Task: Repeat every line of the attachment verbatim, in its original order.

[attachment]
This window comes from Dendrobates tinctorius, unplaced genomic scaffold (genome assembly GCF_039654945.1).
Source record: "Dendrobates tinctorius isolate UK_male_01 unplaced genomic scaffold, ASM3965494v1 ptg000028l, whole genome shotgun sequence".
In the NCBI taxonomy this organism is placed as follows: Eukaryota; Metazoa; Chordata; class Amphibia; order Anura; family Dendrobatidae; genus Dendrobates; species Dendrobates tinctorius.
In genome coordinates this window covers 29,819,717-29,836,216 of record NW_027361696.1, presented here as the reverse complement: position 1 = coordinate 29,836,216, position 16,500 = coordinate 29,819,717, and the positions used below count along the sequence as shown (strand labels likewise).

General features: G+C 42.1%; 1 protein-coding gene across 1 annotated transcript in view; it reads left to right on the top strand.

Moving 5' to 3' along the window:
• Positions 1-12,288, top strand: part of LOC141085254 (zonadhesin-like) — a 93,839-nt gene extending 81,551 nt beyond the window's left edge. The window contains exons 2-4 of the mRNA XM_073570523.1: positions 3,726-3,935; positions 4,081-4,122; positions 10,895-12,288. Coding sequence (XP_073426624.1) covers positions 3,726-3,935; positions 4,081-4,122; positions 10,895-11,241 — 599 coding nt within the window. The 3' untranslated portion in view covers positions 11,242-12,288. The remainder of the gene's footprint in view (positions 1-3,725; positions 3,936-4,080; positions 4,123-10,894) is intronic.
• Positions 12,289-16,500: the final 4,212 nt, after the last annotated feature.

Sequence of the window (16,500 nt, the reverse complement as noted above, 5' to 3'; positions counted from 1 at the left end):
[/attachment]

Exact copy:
This window comes from Dendrobates tinctorius, unplaced genomic scaffold (genome assembly GCF_039654945.1).
Source record: "Dendrobates tinctorius isolate UK_male_01 unplaced genomic scaffold, ASM3965494v1 ptg000028l, whole genome shotgun sequence".
In the NCBI taxonomy this organism is placed as follows: Eukaryota; Metazoa; Chordata; class Amphibia; order Anura; family Dendrobatidae; genus Dendrobates; species Dendrobates tinctorius.
In genome coordinates this window covers 29,819,717-29,836,216 of record NW_027361696.1, presented here as the reverse complement: position 1 = coordinate 29,836,216, position 16,500 = coordinate 29,819,717, and the positions used below count along the sequence as shown (strand labels likewise).

General features: G+C 42.1%; 1 protein-coding gene across 1 annotated transcript in view; it reads left to right on the top strand.

Moving 5' to 3' along the window:
• Positions 1-12,288, top strand: part of LOC141085254 (zonadhesin-like) — a 93,839-nt gene extending 81,551 nt beyond the window's left edge. The window contains exons 2-4 of the mRNA XM_073570523.1: positions 3,726-3,935; positions 4,081-4,122; positions 10,895-12,288. Coding sequence (XP_073426624.1) covers positions 3,726-3,935; positions 4,081-4,122; positions 10,895-11,241 — 599 coding nt within the window. The 3' untranslated portion in view covers positions 11,242-12,288. The remainder of the gene's footprint in view (positions 1-3,725; positions 3,936-4,080; positions 4,123-10,894) is intronic.
• Positions 12,289-16,500: the final 4,212 nt, after the last annotated feature.

Sequence of the window (16,500 nt, the reverse complement as noted above, 5' to 3'; positions counted from 1 at the left end):